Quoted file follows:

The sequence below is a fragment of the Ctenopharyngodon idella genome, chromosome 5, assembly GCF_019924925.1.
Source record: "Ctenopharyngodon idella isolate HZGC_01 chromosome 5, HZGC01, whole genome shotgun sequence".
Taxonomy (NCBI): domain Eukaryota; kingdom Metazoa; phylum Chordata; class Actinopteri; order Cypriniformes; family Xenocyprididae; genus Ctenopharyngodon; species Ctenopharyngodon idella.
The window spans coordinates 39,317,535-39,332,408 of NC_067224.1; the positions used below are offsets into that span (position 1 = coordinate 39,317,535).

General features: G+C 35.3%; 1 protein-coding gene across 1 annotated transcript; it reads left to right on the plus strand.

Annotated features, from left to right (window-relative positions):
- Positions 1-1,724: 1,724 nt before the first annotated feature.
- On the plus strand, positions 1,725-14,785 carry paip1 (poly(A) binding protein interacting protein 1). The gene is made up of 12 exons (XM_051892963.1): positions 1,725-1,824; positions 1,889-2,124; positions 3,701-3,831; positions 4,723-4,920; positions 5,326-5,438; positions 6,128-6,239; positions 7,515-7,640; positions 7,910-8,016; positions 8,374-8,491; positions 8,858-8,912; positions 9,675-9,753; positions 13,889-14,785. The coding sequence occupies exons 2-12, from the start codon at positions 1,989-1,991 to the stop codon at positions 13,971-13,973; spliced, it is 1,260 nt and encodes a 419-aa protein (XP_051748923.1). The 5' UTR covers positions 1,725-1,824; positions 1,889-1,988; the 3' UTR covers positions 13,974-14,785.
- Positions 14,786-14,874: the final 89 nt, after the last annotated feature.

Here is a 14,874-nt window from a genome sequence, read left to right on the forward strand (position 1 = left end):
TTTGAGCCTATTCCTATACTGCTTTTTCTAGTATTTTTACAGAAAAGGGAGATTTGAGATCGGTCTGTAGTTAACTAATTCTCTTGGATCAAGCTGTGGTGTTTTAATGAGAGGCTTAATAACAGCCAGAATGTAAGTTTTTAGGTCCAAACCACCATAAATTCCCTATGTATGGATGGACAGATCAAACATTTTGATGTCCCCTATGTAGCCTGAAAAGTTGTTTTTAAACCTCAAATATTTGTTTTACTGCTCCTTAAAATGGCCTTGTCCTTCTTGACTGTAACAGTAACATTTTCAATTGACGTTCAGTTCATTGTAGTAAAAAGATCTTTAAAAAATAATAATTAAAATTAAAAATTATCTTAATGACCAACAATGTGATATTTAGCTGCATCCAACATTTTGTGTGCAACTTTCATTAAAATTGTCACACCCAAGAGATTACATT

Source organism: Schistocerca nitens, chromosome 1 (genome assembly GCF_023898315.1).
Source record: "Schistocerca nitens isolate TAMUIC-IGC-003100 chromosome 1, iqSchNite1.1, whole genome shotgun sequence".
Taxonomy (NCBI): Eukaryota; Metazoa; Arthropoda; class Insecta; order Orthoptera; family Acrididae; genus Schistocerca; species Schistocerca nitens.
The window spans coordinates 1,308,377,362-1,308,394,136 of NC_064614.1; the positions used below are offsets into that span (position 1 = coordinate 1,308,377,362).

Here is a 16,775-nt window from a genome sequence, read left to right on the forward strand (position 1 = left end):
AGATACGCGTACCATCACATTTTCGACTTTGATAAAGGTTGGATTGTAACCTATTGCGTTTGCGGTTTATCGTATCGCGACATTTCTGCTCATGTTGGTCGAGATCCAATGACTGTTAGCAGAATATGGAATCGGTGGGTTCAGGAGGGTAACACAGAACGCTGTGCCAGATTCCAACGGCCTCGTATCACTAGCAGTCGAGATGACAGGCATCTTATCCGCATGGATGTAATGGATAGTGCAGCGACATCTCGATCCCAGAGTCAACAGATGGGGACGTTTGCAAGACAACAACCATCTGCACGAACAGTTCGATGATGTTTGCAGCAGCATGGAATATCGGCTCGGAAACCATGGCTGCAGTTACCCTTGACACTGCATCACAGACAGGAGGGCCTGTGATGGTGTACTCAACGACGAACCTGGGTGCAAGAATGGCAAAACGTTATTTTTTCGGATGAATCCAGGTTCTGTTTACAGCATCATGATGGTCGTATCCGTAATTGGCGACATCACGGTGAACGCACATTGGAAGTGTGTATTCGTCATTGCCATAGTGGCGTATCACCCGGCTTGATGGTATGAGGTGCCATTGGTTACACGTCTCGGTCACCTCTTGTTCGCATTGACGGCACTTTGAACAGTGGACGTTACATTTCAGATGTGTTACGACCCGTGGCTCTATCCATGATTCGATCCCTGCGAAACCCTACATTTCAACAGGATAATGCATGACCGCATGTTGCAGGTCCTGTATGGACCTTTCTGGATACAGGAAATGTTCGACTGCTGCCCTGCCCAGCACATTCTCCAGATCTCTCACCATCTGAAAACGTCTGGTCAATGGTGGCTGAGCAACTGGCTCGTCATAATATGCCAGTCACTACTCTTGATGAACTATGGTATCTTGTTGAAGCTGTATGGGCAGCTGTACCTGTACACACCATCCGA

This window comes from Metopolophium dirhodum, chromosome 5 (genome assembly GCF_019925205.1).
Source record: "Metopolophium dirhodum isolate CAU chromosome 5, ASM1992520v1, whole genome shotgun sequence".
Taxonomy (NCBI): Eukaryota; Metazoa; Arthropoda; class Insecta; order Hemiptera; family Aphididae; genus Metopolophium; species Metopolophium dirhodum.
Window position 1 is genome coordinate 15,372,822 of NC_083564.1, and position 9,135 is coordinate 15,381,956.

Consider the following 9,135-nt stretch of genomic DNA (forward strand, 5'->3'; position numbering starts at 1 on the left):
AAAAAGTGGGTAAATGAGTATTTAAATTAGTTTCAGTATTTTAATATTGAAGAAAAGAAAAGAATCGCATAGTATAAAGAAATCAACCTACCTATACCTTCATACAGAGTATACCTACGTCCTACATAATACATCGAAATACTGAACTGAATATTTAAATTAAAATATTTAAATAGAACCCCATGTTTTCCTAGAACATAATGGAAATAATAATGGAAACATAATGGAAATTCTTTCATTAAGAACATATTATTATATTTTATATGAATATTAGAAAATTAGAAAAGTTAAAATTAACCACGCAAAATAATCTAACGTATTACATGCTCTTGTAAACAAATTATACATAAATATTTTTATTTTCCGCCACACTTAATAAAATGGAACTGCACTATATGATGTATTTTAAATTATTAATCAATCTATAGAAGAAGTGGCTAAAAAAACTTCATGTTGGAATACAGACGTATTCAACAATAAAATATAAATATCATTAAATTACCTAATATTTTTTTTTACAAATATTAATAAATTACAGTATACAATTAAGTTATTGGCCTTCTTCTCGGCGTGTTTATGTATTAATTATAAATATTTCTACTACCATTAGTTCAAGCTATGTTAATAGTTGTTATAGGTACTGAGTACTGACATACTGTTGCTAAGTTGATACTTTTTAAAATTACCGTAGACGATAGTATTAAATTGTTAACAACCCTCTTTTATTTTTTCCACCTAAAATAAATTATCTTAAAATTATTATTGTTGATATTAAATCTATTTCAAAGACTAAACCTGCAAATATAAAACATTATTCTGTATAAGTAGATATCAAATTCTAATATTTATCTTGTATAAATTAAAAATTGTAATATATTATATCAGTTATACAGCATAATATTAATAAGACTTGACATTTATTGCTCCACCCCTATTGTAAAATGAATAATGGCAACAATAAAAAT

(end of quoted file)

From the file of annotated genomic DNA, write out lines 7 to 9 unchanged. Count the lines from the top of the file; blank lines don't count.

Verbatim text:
- Positions 1-1,724: 1,724 nt before the first annotated feature.
- On the plus strand, positions 1,725-14,785 carry paip1 (poly(A) binding protein interacting protein 1). The gene is made up of 12 exons (XM_051892963.1): positions 1,725-1,824; positions 1,889-2,124; positions 3,701-3,831; positions 4,723-4,920; positions 5,326-5,438; positions 6,128-6,239; positions 7,515-7,640; positions 7,910-8,016; positions 8,374-8,491; positions 8,858-8,912; positions 9,675-9,753; positions 13,889-14,785. The coding sequence occupies exons 2-12, from the start codon at positions 1,989-1,991 to the stop codon at positions 13,971-13,973; spliced, it is 1,260 nt and encodes a 419-aa protein (XP_051748923.1). The 5' UTR covers positions 1,725-1,824; positions 1,889-1,988; the 3' UTR covers positions 13,974-14,785.
- Positions 14,786-14,874: the final 89 nt, after the last annotated feature.